In a double-blind study, a book’s title, synopsis and synopsis of its author are read aloud before the participants read a novel.
The author can only have one participant read the first part of the novel and then read the second part in front of the other two.
“It was really exciting and I think a lot of people are interested in doing it, because it gives us a chance to try different things,” says Dr John Aylward, the study’s lead author.
“You can’t just try to read one book and then have a whole new one.”
In the study, more than 2,000 people were asked to read a series of novels including two novels by authors like Jonathan Franzen and David Foster Wallace.
The books were then read aloud in front the participants.
Both the first and second part of each novel were read, but only the author could have one person read each novel.
This meant the second person would have to read all of the first novel.
“The main goal of this study was to see whether there’s any benefit to the participants reading more novel titles,” Dr Aylwards says.
The researchers found the novel titles had no impact on the people’s reading comprehension.
“There was no difference between the two types of titles.
The titles were very similar and that didn’t surprise us,” Dr Anildry says.
“We did find that some participants read more than the number of words in a book.
They were very interested in reading a lot more, but it wasn’t enough to change their reading comprehension.”
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In the second study, researchers tested the participants’ reading comprehension using a similar method to the first.
They asked the people to read up to two passages of a book and read them aloud in a group of three.
The participants were told that they were reading a book with two authors, and they had to read the whole book in order to complete the reading.
“After the second reading, the participants were asked questions about their reading and their comprehension of the story,” Dr Rochford says.
In one section, they were asked what they thought about the plot of the book.
In another section, the researchers tested their ability to identify and understand plot details.
The results showed that participants who had read more novel title had significantly higher levels of comprehension of plot details, while those who had only read the synopsis had significantly lower levels.
Dr Anoldry says this research shows how the authors have the final say on the plot and that this could be a benefit for readers who are reading more books.
“They may want to read more, because they think that they might enjoy it more, they might be more comfortable with it,” she says.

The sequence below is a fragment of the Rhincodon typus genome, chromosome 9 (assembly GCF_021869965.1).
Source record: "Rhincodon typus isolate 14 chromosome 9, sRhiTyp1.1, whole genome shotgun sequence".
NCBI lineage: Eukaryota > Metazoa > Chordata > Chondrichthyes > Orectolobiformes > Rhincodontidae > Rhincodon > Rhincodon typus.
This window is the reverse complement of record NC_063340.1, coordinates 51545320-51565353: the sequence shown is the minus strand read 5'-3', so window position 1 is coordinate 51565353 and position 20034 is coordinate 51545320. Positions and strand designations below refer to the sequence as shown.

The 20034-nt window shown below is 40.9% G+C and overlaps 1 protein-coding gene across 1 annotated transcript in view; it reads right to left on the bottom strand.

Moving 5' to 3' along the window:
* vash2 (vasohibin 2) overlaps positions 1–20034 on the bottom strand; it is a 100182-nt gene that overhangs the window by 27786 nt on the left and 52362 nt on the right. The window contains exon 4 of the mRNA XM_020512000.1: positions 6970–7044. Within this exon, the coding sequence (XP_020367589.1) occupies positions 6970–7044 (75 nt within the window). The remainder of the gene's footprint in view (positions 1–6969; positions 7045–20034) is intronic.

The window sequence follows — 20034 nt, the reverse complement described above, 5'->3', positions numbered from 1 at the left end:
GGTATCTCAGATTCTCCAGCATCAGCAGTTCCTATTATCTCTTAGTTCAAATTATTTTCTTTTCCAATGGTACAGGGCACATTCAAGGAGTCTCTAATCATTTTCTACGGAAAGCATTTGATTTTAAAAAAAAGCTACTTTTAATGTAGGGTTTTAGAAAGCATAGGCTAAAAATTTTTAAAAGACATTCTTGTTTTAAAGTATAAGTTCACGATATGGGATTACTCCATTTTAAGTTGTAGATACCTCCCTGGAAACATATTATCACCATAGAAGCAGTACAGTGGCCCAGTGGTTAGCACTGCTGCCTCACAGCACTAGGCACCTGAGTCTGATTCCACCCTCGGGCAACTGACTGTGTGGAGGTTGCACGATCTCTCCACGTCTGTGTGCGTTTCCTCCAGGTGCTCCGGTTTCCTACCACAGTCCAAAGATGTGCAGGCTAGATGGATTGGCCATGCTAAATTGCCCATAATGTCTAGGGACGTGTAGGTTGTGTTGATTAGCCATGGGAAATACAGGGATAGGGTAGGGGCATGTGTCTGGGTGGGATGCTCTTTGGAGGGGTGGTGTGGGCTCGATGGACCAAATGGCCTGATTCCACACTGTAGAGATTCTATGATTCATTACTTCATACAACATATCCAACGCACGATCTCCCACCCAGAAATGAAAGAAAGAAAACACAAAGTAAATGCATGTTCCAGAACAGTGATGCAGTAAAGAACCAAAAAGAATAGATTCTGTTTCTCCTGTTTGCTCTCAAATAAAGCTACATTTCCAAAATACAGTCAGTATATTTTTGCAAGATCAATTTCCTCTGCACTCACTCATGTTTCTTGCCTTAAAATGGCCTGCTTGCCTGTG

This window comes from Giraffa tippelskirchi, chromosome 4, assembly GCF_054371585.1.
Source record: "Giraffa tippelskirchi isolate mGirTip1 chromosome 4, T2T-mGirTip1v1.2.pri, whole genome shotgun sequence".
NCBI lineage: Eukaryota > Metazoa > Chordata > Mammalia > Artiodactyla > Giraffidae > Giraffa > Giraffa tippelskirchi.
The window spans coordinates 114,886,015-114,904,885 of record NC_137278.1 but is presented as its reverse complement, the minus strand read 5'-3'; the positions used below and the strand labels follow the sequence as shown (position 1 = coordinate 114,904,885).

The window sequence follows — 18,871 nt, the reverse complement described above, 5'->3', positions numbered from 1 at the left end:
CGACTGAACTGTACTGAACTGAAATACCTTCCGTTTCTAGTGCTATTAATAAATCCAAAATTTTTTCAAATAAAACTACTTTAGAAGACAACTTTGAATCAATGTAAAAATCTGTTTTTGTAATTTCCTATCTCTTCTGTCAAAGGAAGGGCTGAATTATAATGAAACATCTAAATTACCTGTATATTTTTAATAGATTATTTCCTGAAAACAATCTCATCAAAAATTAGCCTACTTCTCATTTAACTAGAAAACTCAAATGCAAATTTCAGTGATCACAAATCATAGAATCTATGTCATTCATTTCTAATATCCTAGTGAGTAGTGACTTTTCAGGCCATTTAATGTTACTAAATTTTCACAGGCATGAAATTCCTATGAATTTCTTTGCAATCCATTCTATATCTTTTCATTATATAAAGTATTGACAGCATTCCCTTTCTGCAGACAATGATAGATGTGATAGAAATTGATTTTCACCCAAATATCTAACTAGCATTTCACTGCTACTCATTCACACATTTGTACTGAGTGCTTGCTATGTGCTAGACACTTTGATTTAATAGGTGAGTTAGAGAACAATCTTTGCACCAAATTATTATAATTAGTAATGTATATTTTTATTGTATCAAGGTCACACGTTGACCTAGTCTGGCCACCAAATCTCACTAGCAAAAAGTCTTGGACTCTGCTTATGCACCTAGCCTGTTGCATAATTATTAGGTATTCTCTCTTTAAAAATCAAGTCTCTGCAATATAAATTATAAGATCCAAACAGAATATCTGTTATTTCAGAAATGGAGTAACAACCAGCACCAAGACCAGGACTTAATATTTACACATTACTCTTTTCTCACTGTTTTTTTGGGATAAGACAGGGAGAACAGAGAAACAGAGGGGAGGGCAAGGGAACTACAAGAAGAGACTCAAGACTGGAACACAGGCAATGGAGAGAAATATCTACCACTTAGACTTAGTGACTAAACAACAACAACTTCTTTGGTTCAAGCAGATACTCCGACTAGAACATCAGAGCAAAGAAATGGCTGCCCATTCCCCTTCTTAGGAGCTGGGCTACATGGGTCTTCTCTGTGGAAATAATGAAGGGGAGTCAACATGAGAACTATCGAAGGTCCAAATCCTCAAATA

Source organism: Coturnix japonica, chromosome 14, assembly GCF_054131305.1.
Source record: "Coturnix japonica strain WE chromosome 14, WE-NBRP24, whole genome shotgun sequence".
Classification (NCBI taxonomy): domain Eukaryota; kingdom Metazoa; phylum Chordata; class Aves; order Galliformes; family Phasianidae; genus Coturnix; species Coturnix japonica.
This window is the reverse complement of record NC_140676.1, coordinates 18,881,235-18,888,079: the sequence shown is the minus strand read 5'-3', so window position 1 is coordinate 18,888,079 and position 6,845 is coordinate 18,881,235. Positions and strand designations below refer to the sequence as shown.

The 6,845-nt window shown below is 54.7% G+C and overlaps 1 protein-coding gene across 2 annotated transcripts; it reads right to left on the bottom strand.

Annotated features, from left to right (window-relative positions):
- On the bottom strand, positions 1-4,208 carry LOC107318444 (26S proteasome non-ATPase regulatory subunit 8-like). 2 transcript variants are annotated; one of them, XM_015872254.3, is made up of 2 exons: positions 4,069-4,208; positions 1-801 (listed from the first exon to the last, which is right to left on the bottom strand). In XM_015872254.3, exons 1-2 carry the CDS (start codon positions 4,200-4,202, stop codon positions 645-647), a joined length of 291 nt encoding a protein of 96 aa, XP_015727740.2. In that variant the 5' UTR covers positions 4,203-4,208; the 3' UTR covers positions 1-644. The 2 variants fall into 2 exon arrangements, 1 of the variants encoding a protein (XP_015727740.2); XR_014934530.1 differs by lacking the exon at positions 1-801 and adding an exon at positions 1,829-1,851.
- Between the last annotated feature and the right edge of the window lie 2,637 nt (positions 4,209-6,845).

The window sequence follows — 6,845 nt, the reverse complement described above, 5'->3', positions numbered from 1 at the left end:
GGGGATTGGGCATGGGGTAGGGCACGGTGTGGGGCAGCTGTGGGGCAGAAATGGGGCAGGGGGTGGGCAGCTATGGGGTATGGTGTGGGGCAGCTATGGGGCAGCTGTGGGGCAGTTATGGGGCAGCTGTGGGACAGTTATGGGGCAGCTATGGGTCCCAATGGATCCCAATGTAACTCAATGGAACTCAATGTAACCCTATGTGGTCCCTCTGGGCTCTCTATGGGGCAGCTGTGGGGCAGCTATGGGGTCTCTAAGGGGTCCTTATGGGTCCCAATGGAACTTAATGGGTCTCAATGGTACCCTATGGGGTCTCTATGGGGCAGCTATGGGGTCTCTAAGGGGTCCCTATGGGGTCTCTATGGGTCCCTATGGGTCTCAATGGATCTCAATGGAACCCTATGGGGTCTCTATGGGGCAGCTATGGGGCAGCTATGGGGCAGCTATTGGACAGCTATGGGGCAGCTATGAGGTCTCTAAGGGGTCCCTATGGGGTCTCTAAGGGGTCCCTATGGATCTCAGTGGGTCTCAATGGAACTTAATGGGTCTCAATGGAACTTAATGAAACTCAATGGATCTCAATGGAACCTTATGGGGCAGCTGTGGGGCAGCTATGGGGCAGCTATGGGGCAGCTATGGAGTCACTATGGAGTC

Read more about double- blind studies.
This is just one of many studies that have looked at the effects of fiction titles on readers’ reading skills.
“I think that the research shows that we’re getting better at getting people to understand what’s going on, because we’re using different words and different types of writing, and we’re trying to improve comprehension,” Dr Paul says.
For example, the authors of the Oxford Dictionary of Literary Biography recently published a study showing that readers who read more plot-heavy novels had lower rates of academic achievement than those who read less.
The Oxford University Press recently published another study, this time looking at how readers read more romance novels and romance novels with more plot.
“Romance fiction has become increasingly popular over the last 20 years and it’s certainly becoming more popular in the US and the UK,” Dr John says.
He adds that while the research is encouraging, it doesn’t prove that more romance fiction is a good idea.
“This is a case of people having different tastes and it is also a case where there are cultural differences in the way romance novels are written, which we don’t know what to make of,” he says.
While the research has been good, Dr John believes that the study has some flaws.
“While I’m really excited about this, I think the main limitation of this is that we don, unfortunately, have any way of measuring whether the authors were able to influence their readers’ knowledge,” he said.
Read the full story: The Oxford Dictionary Of Literary Biographies study: How the Oxford University Poet’s Dictionary has influenced the way we read